Top Menu

What You Need To Know From Q1

Q1

This post provides a summary of Foreign Corrupt Practices Act enforcement activity and related developments from the first quarter of 2016.

DOJ Enforcement (Corporate)

The DOJ brought 3 corporate FCPA enforcement actions in the first quarter. DOJ recovery in these actions was approximately $267 million (after accounting for various credits and deductions in the VimpelCom action).

None of these enforcement actions have resulted (at least yet) in any related DOJ individual FCPA enforcement actions.

PTC Entities (February 16th)

See here and here for prior posts

Charges:  None

Resolution Vehicle:  NPA against the following PTC entities: Parametric Technology (Shanghai) Software Co. Ltd. and Parametric Technology (Hong Kong) Limited

Guidelines Range:  Not set forth in the NPA

Penalty:  $14.5 million

Origin: The NPA states: “Although the Companies, through their parent corporation PTC Inc., reported to the Office in 2011 certain misconduct identified through a then-ongoing internal investigation, they did not voluntarily disclose relevant facts known to PTC Inc. at the time of the initial disclosure until the Office uncovered salient facts regarding the Companies’ responsibility for the improper travel and entertainment expenditures at issue independently and brought them to the Companies’ attention, after which the Companies disclosed information that they had learned as part of an earlier internal investigation”

Monitor:  No

Individuals Charged:  No

Vimpelcom (February 18th)

See here, here, and here for prior posts

Charges:  Unitel LLC – conspiracy to violate the FCPA’s anti-bribery provisions; VimpelCom Ltd – conspiracy to violate the FCPA’s anti-bribery and books and records provisions and a separate count of violating the FCPA’s internal controls provisions.

Resolution Vehicle:  Unitel – plea agreement; VimpelCom – DPA

Guidelines Range:  Unitel – $732 million to $1.46 billion; VimpelCom – $836 million to $1.67 billion

Penalty:  $460.3 million (reduced to $230.1 million after accounting for various credits and deductions)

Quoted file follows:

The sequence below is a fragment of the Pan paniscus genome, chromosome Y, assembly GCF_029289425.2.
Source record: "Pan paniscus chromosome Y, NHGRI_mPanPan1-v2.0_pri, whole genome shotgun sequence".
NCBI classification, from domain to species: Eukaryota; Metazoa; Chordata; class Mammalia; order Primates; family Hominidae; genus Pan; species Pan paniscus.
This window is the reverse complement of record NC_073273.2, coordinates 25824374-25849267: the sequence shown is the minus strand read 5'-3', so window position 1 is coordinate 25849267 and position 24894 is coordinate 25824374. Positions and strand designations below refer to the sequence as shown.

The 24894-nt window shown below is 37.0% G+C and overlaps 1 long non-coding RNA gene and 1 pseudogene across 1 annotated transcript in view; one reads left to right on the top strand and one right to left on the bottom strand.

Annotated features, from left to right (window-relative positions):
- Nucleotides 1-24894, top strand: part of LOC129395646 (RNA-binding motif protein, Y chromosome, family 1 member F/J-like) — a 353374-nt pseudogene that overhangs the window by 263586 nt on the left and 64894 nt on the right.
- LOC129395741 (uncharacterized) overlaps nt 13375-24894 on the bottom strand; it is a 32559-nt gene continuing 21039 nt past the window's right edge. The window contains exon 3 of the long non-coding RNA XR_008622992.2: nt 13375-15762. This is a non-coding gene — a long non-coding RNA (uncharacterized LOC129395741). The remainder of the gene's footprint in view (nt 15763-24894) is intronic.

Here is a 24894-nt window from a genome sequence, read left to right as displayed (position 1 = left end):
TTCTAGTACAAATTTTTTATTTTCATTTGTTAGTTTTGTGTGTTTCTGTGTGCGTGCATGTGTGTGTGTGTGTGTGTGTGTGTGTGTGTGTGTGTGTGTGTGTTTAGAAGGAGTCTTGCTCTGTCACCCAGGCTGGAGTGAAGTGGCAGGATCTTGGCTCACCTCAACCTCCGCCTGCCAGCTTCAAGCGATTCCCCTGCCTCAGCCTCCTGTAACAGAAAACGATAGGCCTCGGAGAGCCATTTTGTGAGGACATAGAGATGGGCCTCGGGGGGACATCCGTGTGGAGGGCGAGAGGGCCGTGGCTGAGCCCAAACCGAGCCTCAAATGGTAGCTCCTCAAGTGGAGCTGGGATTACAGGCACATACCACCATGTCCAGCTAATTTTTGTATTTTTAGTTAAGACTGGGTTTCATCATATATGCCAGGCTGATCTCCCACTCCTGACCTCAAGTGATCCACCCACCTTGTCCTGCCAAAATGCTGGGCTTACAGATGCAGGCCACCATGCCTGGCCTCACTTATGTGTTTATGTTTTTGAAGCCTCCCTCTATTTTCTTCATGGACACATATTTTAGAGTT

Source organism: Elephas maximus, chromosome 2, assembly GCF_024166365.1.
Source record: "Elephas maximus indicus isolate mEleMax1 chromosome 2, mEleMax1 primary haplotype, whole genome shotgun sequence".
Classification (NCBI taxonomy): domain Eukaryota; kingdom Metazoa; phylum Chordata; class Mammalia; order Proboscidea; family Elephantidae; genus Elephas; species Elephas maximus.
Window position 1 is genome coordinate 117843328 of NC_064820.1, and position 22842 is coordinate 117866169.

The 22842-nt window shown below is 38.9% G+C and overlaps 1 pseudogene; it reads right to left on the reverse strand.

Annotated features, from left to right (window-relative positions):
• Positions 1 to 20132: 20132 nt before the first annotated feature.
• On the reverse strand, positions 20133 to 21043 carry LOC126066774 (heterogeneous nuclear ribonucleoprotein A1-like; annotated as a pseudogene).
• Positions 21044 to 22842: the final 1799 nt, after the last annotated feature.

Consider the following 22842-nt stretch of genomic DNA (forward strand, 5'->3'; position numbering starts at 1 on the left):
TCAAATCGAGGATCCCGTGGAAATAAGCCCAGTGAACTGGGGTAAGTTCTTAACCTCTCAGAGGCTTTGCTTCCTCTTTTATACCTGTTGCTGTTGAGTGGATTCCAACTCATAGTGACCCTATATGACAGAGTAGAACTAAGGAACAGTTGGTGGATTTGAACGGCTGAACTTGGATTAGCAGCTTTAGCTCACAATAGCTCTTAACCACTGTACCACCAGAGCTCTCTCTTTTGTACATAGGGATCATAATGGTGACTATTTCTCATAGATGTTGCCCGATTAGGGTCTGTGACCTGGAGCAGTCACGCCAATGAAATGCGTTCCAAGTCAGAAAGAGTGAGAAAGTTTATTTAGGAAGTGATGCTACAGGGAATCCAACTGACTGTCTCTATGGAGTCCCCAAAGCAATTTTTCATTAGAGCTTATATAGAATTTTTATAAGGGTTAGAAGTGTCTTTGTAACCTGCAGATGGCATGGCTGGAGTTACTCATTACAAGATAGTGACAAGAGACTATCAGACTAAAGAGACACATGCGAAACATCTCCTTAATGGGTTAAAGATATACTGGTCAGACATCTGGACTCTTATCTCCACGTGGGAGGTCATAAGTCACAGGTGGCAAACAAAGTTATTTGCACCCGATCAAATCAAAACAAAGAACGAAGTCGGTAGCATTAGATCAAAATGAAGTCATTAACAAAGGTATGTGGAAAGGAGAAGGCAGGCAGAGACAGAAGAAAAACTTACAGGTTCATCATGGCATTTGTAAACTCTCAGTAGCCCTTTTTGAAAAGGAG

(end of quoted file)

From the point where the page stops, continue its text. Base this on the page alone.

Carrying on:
Origin:  Unclear from the resolution documents

Monitor:  Yes

Individuals Charged:  No

Olympus Latin America (March 1st)

See here and here for prior posts

Charges:  Conspiracy to violate the FCPA’s anti-bribery provisions and violating the FCPA’s anti-bribery provisions

Resolution Vehicle:  DPA

Guidelines Range:  $28.5 million – $57 million

Penalty:  $22.8 million

Origin: Unclear from the resolution documents

Monitor:  Yes

Individuals Charged:  No

DOJ Enforcement (Individual)

In connection with a 2015 individual FCPA enforcement action involving Venezuela’s state-owned and state-controlled energy company, Petroleos de Venezuela S.A. (see here) the DOJ unsealed additional charges against Moises Abraham Millan Escobar (Millan), a former employee of Abraham Shiera, an individual previously charged in 2015.

SEC Enforcement (Corporate)

The SEC brought 7 corporate FCPA enforcement actions in the first quarter. SEC recovery in these actions was approximately $231 million (after accounting for various credits and deductions in the VimpelCom action).

Of the 7 corporate enforcement actions, 6 were resolved via administrative cease and desist orders. Of the 7 corporate enforcement actions, 3 enforcement actions have resulted in related individual charges.

SAP (February 1st)

See here and here for prior posts

Charges:  None.  Administrative cease and desist order finding violations of FCPA’s books and records and internal controls provisions.

Settlement:  Approximately $3.9 million (disgorgement of $3.7 million and prejudgment interest of $188,896)

Origin:  The SEC’s order states “when SAP learned of the conduct as a result of the SEC’s inquiry, SAP conducted a thorough internal investigation and extensively cooperated with the SEC’s investigation …”